March 22: New gateway

I suggest erecting our new international terminal on a man-made island off the shores of greater Tel Aviv.

By
March 21, 2009 21:20
letters

letters 88. (photo credit: Courtesy)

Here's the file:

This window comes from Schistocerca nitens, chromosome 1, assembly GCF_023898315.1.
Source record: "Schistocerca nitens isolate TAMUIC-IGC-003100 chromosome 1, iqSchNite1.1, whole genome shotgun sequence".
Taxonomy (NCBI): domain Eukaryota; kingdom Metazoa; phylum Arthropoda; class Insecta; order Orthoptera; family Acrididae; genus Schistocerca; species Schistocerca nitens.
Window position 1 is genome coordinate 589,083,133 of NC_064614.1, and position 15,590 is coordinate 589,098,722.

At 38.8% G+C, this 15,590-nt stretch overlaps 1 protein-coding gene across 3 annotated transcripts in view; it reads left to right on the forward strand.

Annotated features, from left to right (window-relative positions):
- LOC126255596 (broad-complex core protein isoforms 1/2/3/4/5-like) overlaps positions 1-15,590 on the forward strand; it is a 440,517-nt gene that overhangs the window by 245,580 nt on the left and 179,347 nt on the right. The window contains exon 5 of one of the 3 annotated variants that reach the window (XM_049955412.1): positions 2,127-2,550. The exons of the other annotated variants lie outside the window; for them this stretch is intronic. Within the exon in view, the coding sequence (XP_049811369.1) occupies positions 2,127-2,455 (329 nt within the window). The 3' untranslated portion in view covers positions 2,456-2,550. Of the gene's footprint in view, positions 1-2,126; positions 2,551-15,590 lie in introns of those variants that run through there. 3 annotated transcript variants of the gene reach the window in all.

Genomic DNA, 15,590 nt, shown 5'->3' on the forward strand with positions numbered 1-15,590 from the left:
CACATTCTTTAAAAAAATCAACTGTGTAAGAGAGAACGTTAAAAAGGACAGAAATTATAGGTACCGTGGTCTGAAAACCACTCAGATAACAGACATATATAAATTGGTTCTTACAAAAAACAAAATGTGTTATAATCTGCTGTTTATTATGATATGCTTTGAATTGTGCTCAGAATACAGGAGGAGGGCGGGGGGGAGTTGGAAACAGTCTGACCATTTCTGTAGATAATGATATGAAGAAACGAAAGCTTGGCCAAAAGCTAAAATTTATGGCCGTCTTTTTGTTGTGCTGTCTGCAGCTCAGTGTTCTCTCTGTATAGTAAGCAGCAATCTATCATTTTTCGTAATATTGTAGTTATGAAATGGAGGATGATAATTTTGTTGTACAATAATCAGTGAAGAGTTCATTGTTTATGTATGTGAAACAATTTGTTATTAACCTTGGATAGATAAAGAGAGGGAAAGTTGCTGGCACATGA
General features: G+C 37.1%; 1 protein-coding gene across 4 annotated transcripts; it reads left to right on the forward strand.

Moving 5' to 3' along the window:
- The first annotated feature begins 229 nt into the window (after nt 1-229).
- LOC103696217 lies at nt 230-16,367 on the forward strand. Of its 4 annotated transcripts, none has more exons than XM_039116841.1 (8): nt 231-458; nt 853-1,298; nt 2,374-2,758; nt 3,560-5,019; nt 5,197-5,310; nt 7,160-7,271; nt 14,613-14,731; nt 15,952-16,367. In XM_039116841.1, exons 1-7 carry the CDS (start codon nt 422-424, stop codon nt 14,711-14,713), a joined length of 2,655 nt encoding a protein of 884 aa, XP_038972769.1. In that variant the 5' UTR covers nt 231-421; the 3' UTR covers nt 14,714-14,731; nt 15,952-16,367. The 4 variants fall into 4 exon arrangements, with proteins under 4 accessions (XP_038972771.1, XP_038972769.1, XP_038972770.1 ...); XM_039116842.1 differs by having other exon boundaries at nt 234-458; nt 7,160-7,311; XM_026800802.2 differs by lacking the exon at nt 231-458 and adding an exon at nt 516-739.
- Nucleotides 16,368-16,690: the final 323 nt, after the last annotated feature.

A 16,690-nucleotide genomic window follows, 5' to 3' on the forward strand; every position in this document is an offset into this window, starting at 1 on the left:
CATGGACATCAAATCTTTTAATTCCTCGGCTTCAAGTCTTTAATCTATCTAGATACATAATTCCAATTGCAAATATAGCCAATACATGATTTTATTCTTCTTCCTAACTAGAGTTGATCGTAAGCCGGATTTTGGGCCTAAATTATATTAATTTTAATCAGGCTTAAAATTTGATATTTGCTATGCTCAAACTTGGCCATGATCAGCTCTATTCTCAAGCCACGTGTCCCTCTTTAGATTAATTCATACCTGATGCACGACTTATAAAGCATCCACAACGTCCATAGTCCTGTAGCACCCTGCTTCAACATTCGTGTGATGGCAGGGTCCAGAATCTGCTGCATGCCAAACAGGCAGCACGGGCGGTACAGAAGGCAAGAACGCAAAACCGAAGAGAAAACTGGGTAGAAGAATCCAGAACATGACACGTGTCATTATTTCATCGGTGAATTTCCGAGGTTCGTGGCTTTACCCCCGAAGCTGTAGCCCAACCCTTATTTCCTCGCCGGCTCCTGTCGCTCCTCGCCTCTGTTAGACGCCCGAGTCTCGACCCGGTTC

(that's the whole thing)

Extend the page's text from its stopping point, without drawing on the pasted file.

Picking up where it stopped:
New gateway Sir, - Further to your cogent editorial "Fast-track the train" (March 19), I would submit that now is the time to begin planning our much-needed international airport of tomorrow. Ben-Gurion Airport's future is limited by safety, security, geopolitical and economic concerns and its replacement in the center of the country is only a matter of time. I suggest erecting our new international terminal on a man-made island off the shores of greater Tel Aviv, with accompanying road, rail or helicopter services providing ready access to a new and imaginative gateway to Israel. JOEL KUTNER Jerusalem Not a bad life Sir, - They have television and cable connection? ("Committee mulls reducing privileges for Hamas prisoners," March 19). No wonder the world thinks we are wimps and pushes us around. As a member of the Israeli workforce, I don't have television because I can't afford it. What does Gilad Schalit have - does anyone know? Our prisons sound like country clubs: free food and entertainment, visitors, cell phones and cable TV - you get the picture (no pun intended). DEBRA BRICKNER Tel Aviv Sir, - Add a swimming pool and a weekly dance, and we would be the only country with a shortage of workers. The whole country would volunteer for prison. CHAYIM SEIDEN Jerusalem Linkage Sir, - I believe the release of the reconstruction money for Gaza should be tied to the release of Gilad Schalit. If Schalit is not released unharmed, the reconstruction money should not be released to Gaza. This is only fair ("Noam Schalit: All that's left is to wait for a miracle," March 19). EVELYN BROOKS Troutman, N. Carolina Trojan horse... Sir, - Let's connect the dots between Charles Freeman's withdrawal as chairman of the US National Intelligence Council ("Under fire, Freeman walks away," March 11) and Yesh Din's opposition to Israel's quarrying rocks in Judea and Samaria ("Israel's latest crime," Editorial, same date). Both events involve organizations funded by foreign governments, but the US and Israel reactions are quite different. Freeman's connection with the Middle East Policy Council, funded in part by Saudi money, immediately evoked objections from several congressmen. Shortly thereafter, Freeman withdrew. Israel, unfortunately, ignores the dangerous implications of foreign governments funding non-profit advocacy organizations. These include the Association for Civil Rights in Israel and B'Tselem, which, your editorial warned, "work against the interests of Israel's mainstream by chipping away at any Jewish claims beyond the 1949 Armistice Lines." They file petitions in the Supreme Court on sensitive issues and lobby in the Knesset to minimize Israel's Jewish identity. The funding nations want Israel out of Judea and Samaria, and almost certainly "give Yesh Din money because its work helps delegitimize Israel's presence there." If foreign governments object to our policies, they should act at the diplomatic level. That is what nations do. We must not allow them to impose their foreign policy upon us from within, by infiltrating our judicial and legislative systems with paid surrogate NGOs. And those NGOs should be required to register as agents of foreign governments, as in the US. JAN SOKOLOVSKY Jerusalem ...and history's course Sir, - In 1929, a very serious global financial crisis started. Over the next decade, a medium-sized power (Germany) armed in contravention of international agreements, threatened its neighbors and used latent and overt hate of the Jews locally and worldwide to strengthen its standing. The world powers, led by Britain, tried to convince Germany to cease its threats. Appeasement did not work. At the end of the decade, a world war started that lasted six years and in which 56,000,000 people, 2.2% of a world population of 2,500,000,000, died. In 2008, a very serious global financial crisis started. A medium-sized power (Iran) is arming in contravention of international agreements, threatening its neighbors, and using latent and overt hate of the Jews locally and worldwide to strengthen its standing. The world powers are trying to convince Iran to cease its arming and its threats. Appeasement is not working. Does history repeat itself? If so, 150,000,000 people, 2.2% of the world's current population of 6,700,000,000, will die. In the decade leading to WW2, there were those who said war was inevitable, but no one imagined its enormous scale and cruel depravity. There are those who say war is inevitable now - but even they cannot imagine the enormous scale and cruel depravity that would be inherent in that catastrophe. The mind-set must be changed. The events immediate to WW2 could not have triggered hostilities without the decade-long process prior to them. Everyone who appreciates freedom should thus work now, conversation by conversation, to combat the anti-civilizational paradigms that fuel the current dangerous downhill slide. KENNETH PREISS Ben-Gurion University Beersheba Changing social norms Sir, - The issues raised by Frimet Roth in "The right to independent living in the community" (March 18) are both a disappointment and a challenge. A country imbued with Jewish values should be setting the global standard in promoting the rights of people with disabilities to live within the community. Fortunately, some Israeli organizations stand out - like Shalva, the Association for Mentally and Physically Challenged Children in Israel. For almost two decades, Shalva has helped empower children with special needs to cope with their disabilities in mainstream settings. Shalva believes in raising the special-needs child as part of the family, not isolated from it. No wonder, then, that many siblings of Shalva children become Shalva volunteers and as adults enter into the helping professions. We would all do well to take Bizchut's study to heart, raise local awareness of the disparities it describes and do our best to support those best practices it advocates to help people with disabilities "come into their own" in our society. SID SLIVKO Director of Communications SHALVA Jerusalem King Rat Sir, - A few days ago I watched a program on BBC24 called Tropic of Capricorn about a man travelling along the tropic. On reaching Mozambique, ravaged for years by guerrilla war, he saw how the people there address the land mine issue - by 'importing' huge rats from Gambia! These creatures, about the size of ferrets and relatively docile for rodents, are harnessed and attached to a wire, after which they walk over the ground where land mines may be concealed. Light enough in weight not to trigger these devices, they "sniff them out" and scratch the earth - after which the controller can dig out the mines and disarm them. It was fascinating to watch this somewhat primitive but effective method of locating land mines, an inexpensive solution for an impoverished country ("Minefields on my mind," March 19). SALLY SHAW Kfar Saba